November 05, 2008

Spanish wines getting note

You already know about Rioja and albariƱo, and maybe even the deep, dark wines of Priorat and Bierzo. But where do you find the bargains? In the corners of the country that have only recently begun to get notice, the ones that for ages had made wines only for local drinking.
Some of the most exciting developments in Spanish wine have been in areas that depend on Monastrell, the same grape that provides earthy, black fruit flavors to many wines in southern France, where it's called Mourvedre. In Spain, Monastrell's lair is the Levante, a swath of Mediterranean coast that covers Murcia and Valencia. Until recently, these areas were known more for their beaches than their wines, but that's changing.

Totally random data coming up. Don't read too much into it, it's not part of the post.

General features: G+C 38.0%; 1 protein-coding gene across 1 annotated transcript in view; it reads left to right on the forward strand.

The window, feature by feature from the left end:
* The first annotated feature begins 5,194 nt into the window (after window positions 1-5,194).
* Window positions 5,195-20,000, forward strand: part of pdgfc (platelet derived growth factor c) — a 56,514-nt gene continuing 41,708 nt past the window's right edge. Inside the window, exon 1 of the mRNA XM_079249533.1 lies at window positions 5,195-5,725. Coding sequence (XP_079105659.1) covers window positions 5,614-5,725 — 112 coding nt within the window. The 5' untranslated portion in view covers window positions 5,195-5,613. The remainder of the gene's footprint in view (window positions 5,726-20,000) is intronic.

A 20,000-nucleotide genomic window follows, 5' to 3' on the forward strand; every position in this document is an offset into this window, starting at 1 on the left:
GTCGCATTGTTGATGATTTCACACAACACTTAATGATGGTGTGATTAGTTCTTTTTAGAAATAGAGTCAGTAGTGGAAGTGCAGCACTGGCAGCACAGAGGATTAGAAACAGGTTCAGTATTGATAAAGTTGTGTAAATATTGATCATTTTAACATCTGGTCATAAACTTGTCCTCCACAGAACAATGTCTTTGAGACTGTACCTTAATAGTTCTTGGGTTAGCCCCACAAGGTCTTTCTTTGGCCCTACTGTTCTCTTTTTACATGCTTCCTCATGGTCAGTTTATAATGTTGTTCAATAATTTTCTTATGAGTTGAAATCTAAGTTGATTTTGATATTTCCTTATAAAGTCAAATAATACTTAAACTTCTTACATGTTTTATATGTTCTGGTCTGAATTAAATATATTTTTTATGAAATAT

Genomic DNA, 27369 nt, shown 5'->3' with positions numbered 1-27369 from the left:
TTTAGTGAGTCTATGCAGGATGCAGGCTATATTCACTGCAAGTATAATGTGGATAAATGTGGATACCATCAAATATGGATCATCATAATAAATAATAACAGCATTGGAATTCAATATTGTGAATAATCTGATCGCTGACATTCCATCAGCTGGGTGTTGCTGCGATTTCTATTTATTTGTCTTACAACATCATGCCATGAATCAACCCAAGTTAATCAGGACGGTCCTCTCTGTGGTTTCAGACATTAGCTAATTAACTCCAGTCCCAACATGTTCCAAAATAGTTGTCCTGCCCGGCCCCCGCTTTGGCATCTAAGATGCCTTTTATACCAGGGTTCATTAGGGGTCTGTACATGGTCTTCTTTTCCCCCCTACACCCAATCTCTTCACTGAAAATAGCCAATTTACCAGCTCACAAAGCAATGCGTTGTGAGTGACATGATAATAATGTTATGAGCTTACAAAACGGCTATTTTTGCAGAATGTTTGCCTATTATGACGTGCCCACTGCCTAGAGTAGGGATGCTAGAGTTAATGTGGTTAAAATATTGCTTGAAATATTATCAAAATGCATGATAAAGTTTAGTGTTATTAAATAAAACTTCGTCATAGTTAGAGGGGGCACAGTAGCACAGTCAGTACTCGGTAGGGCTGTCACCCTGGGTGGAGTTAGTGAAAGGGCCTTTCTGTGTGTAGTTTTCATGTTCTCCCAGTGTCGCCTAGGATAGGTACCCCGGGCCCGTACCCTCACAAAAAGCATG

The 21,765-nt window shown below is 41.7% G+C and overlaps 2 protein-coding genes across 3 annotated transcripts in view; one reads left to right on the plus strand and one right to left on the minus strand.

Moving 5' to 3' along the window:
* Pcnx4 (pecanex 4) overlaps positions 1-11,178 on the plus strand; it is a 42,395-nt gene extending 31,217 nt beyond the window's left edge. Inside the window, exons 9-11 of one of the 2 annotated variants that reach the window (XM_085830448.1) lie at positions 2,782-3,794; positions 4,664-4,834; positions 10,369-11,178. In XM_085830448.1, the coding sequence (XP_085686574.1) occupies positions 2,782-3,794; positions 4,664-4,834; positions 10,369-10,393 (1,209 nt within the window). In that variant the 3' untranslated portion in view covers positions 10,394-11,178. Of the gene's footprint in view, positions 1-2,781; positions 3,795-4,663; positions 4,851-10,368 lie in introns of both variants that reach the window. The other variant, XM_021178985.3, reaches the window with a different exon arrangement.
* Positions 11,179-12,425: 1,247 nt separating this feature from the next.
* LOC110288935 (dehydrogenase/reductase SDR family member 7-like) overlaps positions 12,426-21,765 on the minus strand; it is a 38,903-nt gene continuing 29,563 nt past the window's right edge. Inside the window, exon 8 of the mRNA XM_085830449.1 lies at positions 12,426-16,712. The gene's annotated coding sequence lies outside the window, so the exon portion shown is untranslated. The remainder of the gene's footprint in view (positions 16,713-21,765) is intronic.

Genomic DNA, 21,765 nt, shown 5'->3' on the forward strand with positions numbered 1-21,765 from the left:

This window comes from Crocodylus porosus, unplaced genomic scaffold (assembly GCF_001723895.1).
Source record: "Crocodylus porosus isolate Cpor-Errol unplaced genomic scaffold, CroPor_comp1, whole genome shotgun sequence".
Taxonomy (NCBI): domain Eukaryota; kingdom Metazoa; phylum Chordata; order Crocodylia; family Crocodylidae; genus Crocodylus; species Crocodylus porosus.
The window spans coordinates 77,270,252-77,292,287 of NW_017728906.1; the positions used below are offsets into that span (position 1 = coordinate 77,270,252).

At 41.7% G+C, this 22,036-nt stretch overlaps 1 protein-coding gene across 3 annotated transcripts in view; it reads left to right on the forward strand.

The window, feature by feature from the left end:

At the forefront is Jumilla, a dry, hot area inland from Alicante. Wineries, such as Agapito Rico, Bleda, Finca Luzon, Juan Gil and Julia Roch y Hijos, are turning out red wines with black, figgy flavors, tannic textures and earthy complexity. Best of all, most run $8 to $15.

Jumilla's neighboring regions of Bullas, Alicante and Yecla also boast lots of old-vine Monastrell from which they are producing everything from the usual teeth-staining, palate-filling basic quaffs to some unusually elegant, if tannic, examples. Lesser known, these regions can offer super value. Look for Barahonda, Castano, Lorca and Sanbert.

Adapted from "The Complete Idiot's Guide to Wine Basics," by Tara Q. Thomas (Alpha Books, $18.95)

This review first appeared in the Denver Post.

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